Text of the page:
I'm not trying to push any agenda here, but I am wondering if you'd be open to perhaps starting to migrate more of ProcessWire's core code to vanilla JavaScript. I'm also not going to go into the "but what about Vue / React / Alpine / HTMX / insert-name-of-any-other-library-or-framework-here" topic at this point; that's a whole different subject. Also: all modern libraries are advocating the use of native JavaScript API's instead of "framework specific magic" anyway, so vanilla JS would be a good first step towards something new.

In my opinion (which I've probably voiced here on the forums a few times already) jQuery is now largely obsolete. And I'm saying this as a former fan — it was amazing back in the days when native JS API's were very crude and lacking. Today it's more of a problem. For those that don't know what I'm speaking about, one example is the way jQuery handles events: the API is nice, but also hacky and non-standard, leading to the fact that in order to combine (standard) JS events with jQuery events you essentially need yet another library.

(And vendor lock-in, intentional or not, is not a good thing.)

Personally I find myself reaching for jQuery in pretty much one specific case: many third party plugins/libraries still rely on jQuery. This is less of an issue every year as devs keep moving forward, but there are still many popular plugins that do require jQuery. For every need there is a non-jQuery solution, but it can take a bit of work to find / migrate to.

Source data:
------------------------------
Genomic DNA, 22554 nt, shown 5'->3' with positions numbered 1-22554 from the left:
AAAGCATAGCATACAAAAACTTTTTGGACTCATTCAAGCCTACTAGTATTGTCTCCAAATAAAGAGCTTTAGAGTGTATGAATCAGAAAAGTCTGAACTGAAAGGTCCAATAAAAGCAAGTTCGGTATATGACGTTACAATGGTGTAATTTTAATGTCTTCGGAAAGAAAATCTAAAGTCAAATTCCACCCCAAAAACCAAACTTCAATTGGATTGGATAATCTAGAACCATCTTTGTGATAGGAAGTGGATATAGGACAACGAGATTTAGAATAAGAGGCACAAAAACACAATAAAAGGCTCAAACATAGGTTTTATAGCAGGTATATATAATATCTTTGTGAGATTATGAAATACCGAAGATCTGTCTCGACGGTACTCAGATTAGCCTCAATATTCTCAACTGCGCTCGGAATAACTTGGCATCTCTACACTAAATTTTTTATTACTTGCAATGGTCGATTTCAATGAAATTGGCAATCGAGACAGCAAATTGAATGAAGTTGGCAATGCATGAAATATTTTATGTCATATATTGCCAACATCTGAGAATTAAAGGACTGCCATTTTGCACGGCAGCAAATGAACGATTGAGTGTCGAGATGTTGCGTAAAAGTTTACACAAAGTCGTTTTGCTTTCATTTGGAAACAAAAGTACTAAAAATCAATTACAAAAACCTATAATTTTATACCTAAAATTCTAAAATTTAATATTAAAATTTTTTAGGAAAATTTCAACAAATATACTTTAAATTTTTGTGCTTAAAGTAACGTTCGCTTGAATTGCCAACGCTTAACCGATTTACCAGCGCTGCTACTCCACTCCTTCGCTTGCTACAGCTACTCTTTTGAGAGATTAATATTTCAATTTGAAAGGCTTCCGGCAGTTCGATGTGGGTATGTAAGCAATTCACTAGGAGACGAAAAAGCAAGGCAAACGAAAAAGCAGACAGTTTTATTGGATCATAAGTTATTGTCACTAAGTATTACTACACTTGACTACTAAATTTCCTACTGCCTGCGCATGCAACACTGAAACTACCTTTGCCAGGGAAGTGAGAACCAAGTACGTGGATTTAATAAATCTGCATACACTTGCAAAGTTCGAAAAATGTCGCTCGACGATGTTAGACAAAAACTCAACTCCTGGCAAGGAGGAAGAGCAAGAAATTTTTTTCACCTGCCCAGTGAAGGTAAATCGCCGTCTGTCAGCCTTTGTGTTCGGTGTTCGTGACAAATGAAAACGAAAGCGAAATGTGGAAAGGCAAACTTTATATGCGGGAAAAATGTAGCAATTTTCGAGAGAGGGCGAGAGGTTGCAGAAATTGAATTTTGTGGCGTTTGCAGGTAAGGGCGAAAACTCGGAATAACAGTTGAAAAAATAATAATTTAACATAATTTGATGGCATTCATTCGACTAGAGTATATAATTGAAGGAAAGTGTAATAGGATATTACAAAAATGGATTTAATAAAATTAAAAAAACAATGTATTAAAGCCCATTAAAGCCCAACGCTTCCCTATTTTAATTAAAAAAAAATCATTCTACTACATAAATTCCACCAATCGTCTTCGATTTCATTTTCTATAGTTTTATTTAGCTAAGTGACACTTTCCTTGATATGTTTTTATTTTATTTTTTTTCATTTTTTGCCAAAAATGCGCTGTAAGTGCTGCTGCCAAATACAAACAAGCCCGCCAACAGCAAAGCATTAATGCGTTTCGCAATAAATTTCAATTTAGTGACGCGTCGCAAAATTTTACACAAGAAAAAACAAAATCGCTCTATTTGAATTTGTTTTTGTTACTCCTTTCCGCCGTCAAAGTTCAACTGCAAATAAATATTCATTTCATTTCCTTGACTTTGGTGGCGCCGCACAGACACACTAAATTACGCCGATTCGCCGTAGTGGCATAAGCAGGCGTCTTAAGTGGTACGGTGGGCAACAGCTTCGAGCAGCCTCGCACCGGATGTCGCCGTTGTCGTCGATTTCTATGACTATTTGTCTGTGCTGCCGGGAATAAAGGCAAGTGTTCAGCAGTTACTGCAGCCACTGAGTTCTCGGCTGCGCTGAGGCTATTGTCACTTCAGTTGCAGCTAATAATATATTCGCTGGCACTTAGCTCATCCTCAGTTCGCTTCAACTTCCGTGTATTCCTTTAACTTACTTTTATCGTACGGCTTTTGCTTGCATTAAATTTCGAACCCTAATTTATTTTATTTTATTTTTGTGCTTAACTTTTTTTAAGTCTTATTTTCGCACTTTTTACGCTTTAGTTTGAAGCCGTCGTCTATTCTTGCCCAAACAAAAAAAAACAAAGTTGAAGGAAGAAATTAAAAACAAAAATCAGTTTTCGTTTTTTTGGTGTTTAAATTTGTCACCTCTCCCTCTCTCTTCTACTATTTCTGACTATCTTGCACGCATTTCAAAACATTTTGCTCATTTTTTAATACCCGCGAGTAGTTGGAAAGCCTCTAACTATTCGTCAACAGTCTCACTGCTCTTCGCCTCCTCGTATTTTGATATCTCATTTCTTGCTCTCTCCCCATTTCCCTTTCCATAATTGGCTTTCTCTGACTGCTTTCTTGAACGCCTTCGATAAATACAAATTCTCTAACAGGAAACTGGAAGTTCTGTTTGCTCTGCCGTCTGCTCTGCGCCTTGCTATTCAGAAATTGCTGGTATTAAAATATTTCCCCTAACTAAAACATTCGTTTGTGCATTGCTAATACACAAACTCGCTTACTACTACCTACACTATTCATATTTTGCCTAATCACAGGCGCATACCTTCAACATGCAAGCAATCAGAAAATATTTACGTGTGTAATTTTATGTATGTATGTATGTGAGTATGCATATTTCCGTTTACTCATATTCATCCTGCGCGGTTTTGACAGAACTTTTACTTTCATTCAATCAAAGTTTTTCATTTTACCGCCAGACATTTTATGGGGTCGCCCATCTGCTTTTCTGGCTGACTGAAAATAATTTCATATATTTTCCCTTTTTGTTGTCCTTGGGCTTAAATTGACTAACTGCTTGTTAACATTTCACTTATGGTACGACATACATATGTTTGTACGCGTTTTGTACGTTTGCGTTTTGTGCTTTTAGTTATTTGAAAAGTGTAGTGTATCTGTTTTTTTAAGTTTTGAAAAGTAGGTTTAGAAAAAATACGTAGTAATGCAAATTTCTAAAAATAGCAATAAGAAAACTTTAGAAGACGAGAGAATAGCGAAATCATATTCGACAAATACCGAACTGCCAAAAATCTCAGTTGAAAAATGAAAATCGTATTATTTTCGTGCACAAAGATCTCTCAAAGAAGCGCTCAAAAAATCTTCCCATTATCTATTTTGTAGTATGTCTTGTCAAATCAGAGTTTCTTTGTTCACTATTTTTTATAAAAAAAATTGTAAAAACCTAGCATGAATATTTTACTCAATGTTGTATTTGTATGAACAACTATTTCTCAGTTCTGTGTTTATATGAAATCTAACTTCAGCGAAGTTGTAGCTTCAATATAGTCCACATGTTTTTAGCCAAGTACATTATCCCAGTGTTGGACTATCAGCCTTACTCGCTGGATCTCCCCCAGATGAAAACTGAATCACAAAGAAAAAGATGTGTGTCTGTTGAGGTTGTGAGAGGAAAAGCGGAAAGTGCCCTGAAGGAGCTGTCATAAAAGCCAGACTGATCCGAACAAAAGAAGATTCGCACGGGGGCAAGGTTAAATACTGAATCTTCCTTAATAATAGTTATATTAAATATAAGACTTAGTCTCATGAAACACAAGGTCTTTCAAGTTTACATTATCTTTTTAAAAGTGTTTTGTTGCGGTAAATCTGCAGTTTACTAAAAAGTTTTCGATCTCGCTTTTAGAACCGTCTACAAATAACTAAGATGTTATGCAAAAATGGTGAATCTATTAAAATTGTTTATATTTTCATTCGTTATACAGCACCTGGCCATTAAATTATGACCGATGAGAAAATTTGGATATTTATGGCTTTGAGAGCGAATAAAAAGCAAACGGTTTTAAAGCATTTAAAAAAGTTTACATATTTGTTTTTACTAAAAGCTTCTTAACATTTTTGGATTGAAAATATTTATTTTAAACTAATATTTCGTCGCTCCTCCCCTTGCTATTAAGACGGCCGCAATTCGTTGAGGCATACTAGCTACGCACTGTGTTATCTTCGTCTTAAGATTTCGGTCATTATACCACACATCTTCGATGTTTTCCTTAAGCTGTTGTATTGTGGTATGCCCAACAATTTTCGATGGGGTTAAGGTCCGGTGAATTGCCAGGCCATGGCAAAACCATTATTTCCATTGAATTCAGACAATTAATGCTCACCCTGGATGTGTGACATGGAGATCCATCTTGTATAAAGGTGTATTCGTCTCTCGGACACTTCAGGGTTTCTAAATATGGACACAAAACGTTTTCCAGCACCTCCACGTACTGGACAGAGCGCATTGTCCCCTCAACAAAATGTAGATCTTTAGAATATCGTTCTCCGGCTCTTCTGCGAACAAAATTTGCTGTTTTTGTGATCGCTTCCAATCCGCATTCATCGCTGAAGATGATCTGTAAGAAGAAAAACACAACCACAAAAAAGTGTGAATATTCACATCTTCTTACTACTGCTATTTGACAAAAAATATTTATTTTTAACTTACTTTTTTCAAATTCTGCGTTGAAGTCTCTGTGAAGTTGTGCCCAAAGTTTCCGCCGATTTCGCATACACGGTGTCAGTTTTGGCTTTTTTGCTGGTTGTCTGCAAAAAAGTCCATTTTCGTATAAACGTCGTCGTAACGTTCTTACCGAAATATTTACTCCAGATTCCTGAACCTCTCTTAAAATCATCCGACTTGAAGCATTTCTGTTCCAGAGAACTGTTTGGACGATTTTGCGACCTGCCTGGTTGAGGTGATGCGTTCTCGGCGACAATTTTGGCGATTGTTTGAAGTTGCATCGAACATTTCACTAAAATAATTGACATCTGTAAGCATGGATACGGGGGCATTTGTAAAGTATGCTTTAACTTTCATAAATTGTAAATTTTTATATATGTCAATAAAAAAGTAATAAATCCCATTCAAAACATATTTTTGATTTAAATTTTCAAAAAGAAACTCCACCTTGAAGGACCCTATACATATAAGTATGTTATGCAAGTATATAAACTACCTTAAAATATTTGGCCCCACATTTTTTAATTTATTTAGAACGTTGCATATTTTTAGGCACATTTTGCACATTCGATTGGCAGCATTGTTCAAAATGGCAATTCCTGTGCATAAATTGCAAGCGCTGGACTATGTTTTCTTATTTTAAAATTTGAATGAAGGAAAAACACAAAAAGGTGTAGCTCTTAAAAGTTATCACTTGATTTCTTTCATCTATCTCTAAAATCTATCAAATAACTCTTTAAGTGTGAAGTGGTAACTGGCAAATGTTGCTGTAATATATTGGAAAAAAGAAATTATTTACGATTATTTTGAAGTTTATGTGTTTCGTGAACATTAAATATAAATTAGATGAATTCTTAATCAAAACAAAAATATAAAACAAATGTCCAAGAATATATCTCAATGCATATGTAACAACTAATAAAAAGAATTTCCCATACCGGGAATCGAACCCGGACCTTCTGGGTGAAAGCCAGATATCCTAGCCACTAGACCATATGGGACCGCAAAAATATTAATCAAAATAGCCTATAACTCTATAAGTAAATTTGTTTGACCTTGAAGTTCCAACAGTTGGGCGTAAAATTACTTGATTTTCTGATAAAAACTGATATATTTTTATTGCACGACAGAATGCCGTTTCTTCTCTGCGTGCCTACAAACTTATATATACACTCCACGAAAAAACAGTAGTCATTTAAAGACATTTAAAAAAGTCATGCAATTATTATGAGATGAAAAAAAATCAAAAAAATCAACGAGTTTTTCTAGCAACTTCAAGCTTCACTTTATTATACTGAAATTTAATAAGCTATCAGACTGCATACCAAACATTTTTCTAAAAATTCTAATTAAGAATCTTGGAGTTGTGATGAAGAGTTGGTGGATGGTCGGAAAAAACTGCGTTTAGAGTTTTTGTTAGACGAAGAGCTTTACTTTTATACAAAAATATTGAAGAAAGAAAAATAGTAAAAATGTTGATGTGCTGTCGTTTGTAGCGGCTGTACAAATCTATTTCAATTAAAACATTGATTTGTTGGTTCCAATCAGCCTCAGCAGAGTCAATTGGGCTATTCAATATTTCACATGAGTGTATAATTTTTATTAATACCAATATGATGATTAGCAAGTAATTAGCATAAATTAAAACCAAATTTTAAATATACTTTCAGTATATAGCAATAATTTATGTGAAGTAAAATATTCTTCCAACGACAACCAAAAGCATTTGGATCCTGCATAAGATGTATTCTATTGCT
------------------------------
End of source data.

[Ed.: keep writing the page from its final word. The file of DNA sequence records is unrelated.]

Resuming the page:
Some things are admittedly more difficult to replace, and one of those is jQuery UI. But since jQuery UI is already in "maintenace updates only" mode, replacing it is likely something that has to be done at some point.

(Also... form serialization. That is something they did really well. And no, vanilla JS FormData is not a direct replacement 😅)

Sorry for the long rant, but I just felt that this needed a bit of context. I for one would be happy to submit PR's etc. that would move us towards fewer dependencies for jQuery if that's something that'd be beneficial for the project. I believe it would be, but that's just me 🙂

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3 hours ago, teppo said:

when I read that article my first thought was "holy crap, they are still going on?"

If I was the vendor of a product that currently has 77% market penetration I think I would keep going on. It is the most popular JavaScript library by a staggering margin: